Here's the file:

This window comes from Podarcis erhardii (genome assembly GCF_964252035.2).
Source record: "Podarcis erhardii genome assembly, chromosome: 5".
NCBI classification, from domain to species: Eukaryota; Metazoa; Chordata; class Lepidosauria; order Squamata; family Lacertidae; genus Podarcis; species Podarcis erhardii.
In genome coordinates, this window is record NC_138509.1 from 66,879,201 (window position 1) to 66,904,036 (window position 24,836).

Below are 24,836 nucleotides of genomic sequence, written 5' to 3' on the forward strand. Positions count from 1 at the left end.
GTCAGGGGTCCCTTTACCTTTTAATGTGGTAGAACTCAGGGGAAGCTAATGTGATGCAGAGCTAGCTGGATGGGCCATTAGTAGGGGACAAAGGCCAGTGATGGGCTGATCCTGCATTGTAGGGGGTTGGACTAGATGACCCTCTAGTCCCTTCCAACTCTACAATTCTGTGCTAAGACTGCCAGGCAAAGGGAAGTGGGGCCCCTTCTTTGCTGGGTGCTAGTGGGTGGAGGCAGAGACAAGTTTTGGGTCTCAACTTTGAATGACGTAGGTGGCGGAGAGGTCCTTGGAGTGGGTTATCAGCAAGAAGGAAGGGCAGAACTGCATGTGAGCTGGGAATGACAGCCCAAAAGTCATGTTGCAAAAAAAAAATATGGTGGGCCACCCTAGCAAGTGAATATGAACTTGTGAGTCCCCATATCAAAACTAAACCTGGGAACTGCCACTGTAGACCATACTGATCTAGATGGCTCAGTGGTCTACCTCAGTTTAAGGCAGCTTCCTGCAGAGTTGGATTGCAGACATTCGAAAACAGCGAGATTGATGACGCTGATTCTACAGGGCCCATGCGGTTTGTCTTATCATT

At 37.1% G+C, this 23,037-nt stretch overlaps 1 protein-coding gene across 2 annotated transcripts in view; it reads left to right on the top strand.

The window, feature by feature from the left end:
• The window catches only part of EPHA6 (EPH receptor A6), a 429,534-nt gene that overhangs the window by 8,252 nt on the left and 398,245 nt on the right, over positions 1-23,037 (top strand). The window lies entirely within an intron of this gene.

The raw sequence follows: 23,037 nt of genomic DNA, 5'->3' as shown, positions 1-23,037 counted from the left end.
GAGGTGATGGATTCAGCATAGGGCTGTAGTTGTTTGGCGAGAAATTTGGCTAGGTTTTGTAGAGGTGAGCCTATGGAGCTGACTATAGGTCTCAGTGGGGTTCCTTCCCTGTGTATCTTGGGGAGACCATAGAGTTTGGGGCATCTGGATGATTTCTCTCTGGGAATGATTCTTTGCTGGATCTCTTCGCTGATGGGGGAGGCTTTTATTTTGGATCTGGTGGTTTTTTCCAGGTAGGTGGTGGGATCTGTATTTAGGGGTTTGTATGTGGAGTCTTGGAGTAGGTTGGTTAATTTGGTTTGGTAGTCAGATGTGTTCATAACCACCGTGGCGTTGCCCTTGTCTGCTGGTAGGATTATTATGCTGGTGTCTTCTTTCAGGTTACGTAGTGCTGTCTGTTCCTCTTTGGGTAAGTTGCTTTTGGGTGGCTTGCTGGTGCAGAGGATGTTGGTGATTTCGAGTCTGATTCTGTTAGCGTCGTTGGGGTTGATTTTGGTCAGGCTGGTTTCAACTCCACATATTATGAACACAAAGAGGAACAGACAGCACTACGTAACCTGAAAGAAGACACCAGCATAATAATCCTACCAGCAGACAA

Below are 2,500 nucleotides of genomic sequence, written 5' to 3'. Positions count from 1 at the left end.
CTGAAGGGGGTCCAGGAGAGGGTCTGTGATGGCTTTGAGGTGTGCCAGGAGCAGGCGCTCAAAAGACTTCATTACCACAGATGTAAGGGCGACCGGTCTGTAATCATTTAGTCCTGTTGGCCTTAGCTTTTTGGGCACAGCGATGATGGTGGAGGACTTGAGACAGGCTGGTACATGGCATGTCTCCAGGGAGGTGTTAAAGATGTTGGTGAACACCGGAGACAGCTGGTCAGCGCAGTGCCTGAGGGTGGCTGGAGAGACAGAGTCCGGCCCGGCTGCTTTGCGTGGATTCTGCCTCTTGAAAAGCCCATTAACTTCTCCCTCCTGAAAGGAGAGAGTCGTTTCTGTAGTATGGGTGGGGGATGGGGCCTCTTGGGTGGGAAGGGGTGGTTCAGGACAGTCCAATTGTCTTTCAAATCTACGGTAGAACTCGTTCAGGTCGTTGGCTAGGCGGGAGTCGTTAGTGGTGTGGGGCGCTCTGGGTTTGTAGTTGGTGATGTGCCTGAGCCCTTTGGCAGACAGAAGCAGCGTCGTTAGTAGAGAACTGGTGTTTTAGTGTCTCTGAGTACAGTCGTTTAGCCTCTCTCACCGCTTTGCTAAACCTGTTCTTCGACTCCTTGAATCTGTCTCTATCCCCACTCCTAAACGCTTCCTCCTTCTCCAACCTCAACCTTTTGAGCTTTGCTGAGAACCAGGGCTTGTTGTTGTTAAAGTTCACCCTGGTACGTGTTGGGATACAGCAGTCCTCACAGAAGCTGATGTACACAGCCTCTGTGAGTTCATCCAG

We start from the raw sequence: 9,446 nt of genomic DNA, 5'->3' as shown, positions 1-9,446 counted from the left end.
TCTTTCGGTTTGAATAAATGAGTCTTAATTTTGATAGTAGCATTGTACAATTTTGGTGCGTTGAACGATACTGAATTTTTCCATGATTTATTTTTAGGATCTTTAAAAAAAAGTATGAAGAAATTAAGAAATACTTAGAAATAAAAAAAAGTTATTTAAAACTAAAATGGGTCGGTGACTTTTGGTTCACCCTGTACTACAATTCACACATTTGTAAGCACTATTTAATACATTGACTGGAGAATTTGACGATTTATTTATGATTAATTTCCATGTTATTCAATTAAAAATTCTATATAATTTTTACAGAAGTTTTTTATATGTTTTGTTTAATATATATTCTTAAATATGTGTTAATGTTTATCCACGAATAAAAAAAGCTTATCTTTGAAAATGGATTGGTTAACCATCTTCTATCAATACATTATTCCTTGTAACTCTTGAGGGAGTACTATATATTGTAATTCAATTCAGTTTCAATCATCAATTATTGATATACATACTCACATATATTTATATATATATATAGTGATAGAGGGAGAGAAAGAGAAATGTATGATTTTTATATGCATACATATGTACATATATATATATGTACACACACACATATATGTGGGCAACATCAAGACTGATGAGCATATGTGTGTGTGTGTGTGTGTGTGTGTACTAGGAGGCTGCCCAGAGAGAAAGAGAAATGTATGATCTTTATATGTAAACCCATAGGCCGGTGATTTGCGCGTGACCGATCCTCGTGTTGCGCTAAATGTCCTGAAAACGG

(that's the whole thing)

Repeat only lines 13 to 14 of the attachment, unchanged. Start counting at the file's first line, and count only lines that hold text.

CTGAAGGGGGTCCAGGAGAGGGTCTGTGATGGCTTTGAGGTGTGCCAGGAGCAGGCGCTCAAAAGACTTCATTACCACAGATGTAAGGGCGACCGGTCTGTAATCATTTAGTCCTGTTGGCCTTAGCTTTTTGGGCACAGCGATGATGGTGGAGGACTTGAGACAGGCTGGTACATGGCATGTCTCCAGGGAGGTGTTAAAGATGTTGGTGAACACCGGAGACAGCTGGTCAGCGCAGTGCCTGAGGGTGGCTGGAGAGACAGAGTCCGGCCCGGCTGCTTTGCGTGGATTCTGCCTCTTGAAAAGCCCATTAACTTCTCCCTCCTGAAAGGAGAGAGTCGTTTCTGTAGTATGGGTGGGGGATGGGGCCTCTTGGGTGGGAAGGGGTGGTTCAGGACAGTCCAATTGTCTTTCAAATCTACGGTAGAACTCGTTCAGGTCGTTGGCTAGGCGGGAGTCGTTAGTGGTGTGGGGCGCTCTGGGTTTGTAGTTGGTGATGTGCCTGAGCCCTTTGGCAGACAGAAGCAGCGTCGTTAGTAGAGAACTGGTGTTTTAGTGTCTCTGAGTACAGTCGTTTAGCCTCTCTCACCGCTTTGCTAAACCTGTTCTTCGACTCCTTGAATCTGTCTCTATCCCCACTCCTAAACGCTTCCTCCTTCTCCAACCTCAACCTTTTGAGCTTTGCTGAGAACCAGGGCTTGTTGTTGTTAAAGTTCACCCTGGTACGTGTTGGGATACAGCAGTCCTCACAGAAGCTGATGTACACAGCCTCTGTGAGTTCATCCAG

We start from the raw sequence: 9,446 nt of genomic DNA, 5'->3' as shown, positions 1-9,446 counted from the left end.